If you’re working in the typography world, you may have heard the whisperings of collaboration between some of the biggest names in technology. Adobe, Apple, Google and Microsoft have been working together (with the help of independent type foundries and designers) to create something that’s going to change the way we see type—literally. They’re called variable fonts, and Dan Rhatigan took the time to tell us everything we needed to know about them.
“Variable fonts are a way of taking many, many, many styles within a typeface family—from very lightweight to very bold weight, from wide to skinny—and packaging them all up into one small file,” he explains. You’re not just saving space, you’re also getting access to all of the possible weights and sizes on the spectrum of a font. That includes more than the names you would choose from a font menu like bold or light. But how does it work?
Basically, “it’s a more complicated and sophisticated version of a font file. But it’s still just a font file and will behave on any operating system that can support it,” says Rhatigan. Variable fonts are based in formulas like any other font file. “In terms of how it knows what it can do, that’s where the applications will come in and be able to register, ‘oh, these are all possibilities within one file,’ rather than having to specify a different file to get a different style.”
He explained it to me like this: the same mechanism that allows a webpage to read flow when you zoom in and out in a browser window can manipulate a font’s style when it gets built into the CSS. So if you take a phone or tablet, and you turn it from vertical to horizontal, “the same device detection that allows it to register that the device orientation is changing could allow the font file to switch to, say, a more condensed style for the vertical orientation, or a more expanded style for the horizontal.”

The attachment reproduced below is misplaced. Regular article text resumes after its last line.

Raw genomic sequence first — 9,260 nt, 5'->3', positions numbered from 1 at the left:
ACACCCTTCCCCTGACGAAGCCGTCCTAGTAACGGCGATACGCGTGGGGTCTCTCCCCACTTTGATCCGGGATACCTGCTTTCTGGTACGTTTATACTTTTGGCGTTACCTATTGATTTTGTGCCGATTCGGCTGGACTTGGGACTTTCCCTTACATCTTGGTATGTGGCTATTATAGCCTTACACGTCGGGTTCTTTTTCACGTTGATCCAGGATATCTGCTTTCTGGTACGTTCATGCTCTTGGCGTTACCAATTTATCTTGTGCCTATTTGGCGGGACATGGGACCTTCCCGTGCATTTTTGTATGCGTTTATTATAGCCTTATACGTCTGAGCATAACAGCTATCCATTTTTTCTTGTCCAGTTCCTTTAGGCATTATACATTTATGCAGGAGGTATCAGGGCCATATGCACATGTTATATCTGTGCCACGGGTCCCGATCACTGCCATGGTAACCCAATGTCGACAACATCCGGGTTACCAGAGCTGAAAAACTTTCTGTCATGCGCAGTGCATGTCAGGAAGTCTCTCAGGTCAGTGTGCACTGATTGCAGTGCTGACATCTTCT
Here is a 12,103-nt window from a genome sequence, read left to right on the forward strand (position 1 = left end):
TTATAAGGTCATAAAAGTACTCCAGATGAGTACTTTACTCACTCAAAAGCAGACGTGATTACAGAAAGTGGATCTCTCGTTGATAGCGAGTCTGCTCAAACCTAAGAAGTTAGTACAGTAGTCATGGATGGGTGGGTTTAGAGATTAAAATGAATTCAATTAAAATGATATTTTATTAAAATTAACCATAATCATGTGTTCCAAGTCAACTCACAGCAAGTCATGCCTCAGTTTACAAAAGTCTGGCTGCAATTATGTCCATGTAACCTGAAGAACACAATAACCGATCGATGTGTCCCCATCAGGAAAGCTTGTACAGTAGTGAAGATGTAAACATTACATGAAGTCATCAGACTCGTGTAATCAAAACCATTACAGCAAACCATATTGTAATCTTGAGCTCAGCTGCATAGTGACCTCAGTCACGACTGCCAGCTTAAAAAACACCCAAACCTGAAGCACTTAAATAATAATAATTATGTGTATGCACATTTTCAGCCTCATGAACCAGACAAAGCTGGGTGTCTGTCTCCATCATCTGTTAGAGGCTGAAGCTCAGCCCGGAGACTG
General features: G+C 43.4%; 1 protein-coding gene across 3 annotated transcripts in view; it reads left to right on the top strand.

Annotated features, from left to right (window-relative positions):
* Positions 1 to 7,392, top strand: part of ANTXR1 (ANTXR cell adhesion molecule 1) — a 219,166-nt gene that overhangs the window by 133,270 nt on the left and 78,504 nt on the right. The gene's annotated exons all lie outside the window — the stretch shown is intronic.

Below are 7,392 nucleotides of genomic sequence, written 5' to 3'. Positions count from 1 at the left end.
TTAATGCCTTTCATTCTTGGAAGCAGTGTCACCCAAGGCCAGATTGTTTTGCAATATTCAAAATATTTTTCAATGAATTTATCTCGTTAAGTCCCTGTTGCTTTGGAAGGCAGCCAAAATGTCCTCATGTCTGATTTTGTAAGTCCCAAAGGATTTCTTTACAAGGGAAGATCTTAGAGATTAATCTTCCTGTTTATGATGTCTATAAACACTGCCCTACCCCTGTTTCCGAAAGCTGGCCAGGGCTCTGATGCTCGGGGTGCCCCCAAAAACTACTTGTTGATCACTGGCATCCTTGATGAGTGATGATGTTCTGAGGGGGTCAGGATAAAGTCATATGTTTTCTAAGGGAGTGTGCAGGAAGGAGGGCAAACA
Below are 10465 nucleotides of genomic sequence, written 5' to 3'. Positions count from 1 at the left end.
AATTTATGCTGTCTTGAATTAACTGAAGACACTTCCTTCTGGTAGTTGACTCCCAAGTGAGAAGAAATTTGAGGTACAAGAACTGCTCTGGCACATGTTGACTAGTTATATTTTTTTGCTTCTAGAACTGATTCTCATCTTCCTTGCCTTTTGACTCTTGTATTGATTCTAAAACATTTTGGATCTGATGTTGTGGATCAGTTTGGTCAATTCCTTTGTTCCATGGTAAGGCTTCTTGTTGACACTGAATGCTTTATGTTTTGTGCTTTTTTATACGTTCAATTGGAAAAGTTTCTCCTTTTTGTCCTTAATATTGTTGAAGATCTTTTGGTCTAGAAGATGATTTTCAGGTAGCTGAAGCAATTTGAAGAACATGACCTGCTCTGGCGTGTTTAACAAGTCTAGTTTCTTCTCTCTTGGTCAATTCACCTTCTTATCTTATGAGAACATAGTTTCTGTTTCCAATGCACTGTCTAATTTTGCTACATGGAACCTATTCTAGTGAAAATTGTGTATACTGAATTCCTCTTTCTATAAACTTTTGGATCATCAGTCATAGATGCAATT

Variable fonts are still in the early days of conception, but that isn’t stopping people from experimenting and pushing the boundaries here and now. David Jonathan Ross from DJR Foundry and the Dutch type foundry Underware have both been testing experiments. The Big Four have also been getting input on the technical side from designers and typographers around the world. Erik van Blokland from LettError has contributed a lot of the math that has made dynamic fonts more flexible. Friends from Monotype who helped develop TrueType GX in the 90s and Dalton Maag from Typekit have also been have helping make variable fonts the best they can be. “It’s encouraging to me that people aren’t holding their cards close to themselves, and that they’re trying to engage in a dialog as we all come to understand what will be possible and what we can make possible for people who use these fonts.”
A few days before chatting with Dan Rhatigan, I had a conversation with Paula Scher. She made the comment about how she prefers when design leads the software, rather than the software leading the design. Is it possible that variable fonts could be a shortcoming by giving designers too many options to work with? “Variable fonts will be a very flexible tool. My hope is that…it will encourage designers to think very deeply about what they can do with that. I would hate to see people saying things like, ‘Oh, I can have any weight,’ and then begin using weights that don’t make sense just because [they’re available],” he says.
As for other possible drawbacks, “[it’s] an added responsibility for type designers,” says Rhatigan. Variable fonts will require type designers to be more methodical, since every possible weight will be available to developers. “You can’t make a weight and then clean it up.”
“Variable fonts are not the solution for all kinds of fonts. Not everyone will have to make [or use them]. They’re a good solution for packaging up large font families that would otherwise come with a lot of different styles within them.”